8. With its focus having evolved toward a more youth-oriented one, the show became both popular and controversial. Three specific targets of satire — racism, the President of the United States, and the Vietnam War— wound up defining the show’s content for the remainder of its run, eventually leading to its demise.
  9. The brothers soon found themselves in regular conflict with CBS’s network censors. At the start of the 1968/69 season, the network ordered that the Smothers deliver their shows finished and ready to air ten days before airdate so that the censors could edit the shows as necessary. In the season premiere, CBS deleted the entire segment of Belafonte singing “Lord, Don’t Stop the Carnival” against a backdrop of the havoc during the 1968 Democratic National Convention, along with two lines from a satire of their main competitor, Bonanza. As the year progressed, battles over content continued, including a David Steinberg sermon about Moses and the Burning Bush.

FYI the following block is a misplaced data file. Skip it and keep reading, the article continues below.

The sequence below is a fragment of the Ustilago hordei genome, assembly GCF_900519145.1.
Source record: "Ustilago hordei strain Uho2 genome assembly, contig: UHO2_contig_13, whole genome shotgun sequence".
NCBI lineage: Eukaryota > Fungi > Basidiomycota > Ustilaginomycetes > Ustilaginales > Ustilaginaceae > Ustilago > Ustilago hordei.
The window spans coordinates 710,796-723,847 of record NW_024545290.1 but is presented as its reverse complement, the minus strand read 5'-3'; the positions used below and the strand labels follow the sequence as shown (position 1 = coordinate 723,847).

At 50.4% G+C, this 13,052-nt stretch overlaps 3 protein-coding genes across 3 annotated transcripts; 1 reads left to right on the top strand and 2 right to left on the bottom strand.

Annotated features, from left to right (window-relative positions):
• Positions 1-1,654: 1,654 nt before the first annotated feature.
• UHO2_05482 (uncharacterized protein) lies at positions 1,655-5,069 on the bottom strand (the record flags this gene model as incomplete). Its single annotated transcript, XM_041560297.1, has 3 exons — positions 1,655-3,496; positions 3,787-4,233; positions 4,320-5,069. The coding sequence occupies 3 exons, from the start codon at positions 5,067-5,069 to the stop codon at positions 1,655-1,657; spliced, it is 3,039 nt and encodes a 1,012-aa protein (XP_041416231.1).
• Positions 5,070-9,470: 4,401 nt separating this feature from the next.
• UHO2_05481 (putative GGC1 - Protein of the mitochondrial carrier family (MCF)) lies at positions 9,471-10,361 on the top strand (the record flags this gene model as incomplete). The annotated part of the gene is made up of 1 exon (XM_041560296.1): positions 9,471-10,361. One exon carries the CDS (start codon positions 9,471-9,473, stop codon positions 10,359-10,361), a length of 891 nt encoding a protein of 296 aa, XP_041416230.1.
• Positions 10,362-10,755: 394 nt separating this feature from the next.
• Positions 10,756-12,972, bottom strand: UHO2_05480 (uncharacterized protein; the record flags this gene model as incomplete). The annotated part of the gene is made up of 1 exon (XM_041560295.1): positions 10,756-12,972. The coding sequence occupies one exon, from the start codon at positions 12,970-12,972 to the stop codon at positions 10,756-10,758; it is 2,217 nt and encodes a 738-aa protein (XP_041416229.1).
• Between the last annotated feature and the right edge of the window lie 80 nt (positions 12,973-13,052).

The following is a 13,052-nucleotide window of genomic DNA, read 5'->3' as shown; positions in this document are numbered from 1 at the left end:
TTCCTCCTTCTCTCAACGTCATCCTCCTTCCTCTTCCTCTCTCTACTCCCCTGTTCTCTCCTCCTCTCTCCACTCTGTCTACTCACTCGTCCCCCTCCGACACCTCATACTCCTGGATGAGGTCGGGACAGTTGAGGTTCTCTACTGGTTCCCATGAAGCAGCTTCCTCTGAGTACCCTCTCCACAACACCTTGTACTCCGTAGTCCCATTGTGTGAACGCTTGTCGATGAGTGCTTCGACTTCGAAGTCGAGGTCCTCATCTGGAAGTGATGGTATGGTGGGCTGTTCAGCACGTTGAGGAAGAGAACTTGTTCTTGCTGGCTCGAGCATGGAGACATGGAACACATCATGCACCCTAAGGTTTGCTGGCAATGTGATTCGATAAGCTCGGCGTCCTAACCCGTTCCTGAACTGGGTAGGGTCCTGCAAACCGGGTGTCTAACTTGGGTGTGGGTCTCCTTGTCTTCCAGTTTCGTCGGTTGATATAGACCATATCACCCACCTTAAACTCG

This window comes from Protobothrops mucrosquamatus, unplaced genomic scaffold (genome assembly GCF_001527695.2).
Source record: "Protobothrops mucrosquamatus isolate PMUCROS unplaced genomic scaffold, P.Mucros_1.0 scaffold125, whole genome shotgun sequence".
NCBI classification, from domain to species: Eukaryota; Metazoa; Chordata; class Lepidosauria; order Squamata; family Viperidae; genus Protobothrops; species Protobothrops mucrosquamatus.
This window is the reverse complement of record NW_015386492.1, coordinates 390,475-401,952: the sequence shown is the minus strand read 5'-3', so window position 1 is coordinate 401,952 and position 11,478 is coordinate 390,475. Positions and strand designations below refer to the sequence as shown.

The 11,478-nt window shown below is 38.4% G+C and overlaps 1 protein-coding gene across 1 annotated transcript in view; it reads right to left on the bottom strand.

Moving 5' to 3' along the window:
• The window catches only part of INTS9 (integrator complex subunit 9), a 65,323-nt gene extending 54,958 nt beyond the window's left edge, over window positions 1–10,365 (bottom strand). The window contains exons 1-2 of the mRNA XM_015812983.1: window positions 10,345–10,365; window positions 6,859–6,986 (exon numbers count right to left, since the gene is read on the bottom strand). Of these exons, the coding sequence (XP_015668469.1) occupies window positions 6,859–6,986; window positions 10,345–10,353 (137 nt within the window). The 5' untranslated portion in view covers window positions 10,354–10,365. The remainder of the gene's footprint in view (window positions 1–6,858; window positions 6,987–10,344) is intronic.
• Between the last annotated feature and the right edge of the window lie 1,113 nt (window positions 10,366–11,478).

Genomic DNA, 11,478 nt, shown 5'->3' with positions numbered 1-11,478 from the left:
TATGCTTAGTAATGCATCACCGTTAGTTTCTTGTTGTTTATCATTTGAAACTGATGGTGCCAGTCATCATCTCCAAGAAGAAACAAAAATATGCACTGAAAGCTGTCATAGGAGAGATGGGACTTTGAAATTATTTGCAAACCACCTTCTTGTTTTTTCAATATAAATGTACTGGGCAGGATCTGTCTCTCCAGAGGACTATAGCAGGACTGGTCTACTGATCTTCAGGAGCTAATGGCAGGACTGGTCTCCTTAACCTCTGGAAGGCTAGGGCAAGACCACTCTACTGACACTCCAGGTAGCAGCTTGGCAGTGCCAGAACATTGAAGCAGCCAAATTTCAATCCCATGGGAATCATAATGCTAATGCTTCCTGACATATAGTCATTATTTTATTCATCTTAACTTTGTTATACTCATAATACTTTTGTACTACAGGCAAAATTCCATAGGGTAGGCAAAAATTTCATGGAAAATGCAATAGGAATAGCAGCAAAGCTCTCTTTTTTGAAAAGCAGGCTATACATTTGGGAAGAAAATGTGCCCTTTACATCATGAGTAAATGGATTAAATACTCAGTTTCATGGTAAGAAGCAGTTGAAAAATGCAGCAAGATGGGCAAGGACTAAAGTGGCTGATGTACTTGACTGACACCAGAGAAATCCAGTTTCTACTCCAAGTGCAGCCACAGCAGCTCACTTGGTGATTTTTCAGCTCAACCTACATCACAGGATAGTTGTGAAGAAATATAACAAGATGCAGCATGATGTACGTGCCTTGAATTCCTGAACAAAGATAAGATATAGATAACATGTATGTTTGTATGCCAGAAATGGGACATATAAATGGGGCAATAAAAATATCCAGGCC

10. With some local stations making their own deletions of controversial skits or comments, the continuing problems over the show came to a head after CBS broadcast a rerun on March 9, 1969. The network explained the decision by stating that because that week’s episode did not arrive in time to be previewed, it would not be shown. In that program, Joan Baez paid tribute to her then-husband, David Harris, who was entering jail after refusing military service, while comedian Jackie Mason made a joke about children “playing doctor”. When the show finally did air, two months later, the network allowed Baez to state that her husband was in prison but edited out the reason.
  11. After three seasons, network CEO and President William S. Paley abruptly canceled the show on April 4, 1969. The reason given by CBS was the Smothers refusal to meet the pre-air delivery dates as specified by the network in order to accommodate review by the censors. This cancellation led the brothers to file a successful breach of contract suit against the network. Despite this cancellation, the show went on to win the Emmy Award that year for best writing.